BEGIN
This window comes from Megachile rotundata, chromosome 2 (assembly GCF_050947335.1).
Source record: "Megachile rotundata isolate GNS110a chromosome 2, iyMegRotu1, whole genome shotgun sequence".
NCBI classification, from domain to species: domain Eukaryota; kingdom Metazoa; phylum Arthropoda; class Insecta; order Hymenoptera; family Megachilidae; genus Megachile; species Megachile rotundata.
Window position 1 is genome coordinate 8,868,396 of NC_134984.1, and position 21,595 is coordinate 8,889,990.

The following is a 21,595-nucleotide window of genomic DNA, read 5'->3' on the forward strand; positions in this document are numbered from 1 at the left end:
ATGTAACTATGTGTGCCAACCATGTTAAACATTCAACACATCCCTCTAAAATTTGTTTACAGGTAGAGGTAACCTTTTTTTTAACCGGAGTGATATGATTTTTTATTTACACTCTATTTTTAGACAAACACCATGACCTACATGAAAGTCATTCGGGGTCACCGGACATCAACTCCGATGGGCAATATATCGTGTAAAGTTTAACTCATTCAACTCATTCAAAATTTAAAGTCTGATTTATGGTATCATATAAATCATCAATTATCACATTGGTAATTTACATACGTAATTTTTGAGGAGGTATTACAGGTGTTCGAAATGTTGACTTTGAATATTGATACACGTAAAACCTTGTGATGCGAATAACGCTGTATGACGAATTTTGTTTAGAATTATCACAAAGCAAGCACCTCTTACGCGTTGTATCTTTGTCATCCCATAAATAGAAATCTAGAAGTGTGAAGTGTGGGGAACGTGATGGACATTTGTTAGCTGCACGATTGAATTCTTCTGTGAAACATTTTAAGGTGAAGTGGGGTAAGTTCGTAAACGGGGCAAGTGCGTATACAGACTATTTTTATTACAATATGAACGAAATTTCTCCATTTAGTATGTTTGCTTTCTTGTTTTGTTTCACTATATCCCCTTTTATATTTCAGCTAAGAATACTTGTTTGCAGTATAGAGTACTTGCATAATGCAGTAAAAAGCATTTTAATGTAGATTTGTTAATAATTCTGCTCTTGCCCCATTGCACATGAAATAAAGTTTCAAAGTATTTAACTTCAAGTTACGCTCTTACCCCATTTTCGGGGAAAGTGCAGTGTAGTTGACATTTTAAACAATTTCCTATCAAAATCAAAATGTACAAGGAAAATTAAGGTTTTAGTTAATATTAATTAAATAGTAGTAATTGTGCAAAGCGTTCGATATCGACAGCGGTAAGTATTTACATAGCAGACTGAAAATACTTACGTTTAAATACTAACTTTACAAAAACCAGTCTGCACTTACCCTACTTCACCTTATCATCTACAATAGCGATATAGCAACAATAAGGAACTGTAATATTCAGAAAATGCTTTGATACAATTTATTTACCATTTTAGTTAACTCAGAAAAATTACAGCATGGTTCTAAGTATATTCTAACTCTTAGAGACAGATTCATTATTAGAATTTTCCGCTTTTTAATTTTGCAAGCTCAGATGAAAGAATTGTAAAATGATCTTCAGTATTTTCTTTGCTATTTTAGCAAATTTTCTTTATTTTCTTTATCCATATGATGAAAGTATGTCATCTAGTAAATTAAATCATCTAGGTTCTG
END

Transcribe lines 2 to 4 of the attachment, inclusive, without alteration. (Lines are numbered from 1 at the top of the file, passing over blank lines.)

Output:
Source record: "Megachile rotundata isolate GNS110a chromosome 2, iyMegRotu1, whole genome shotgun sequence".
NCBI classification, from domain to species: domain Eukaryota; kingdom Metazoa; phylum Arthropoda; class Insecta; order Hymenoptera; family Megachilidae; genus Megachile; species Megachile rotundata.
Window position 1 is genome coordinate 8,868,396 of NC_134984.1, and position 21,595 is coordinate 8,889,990.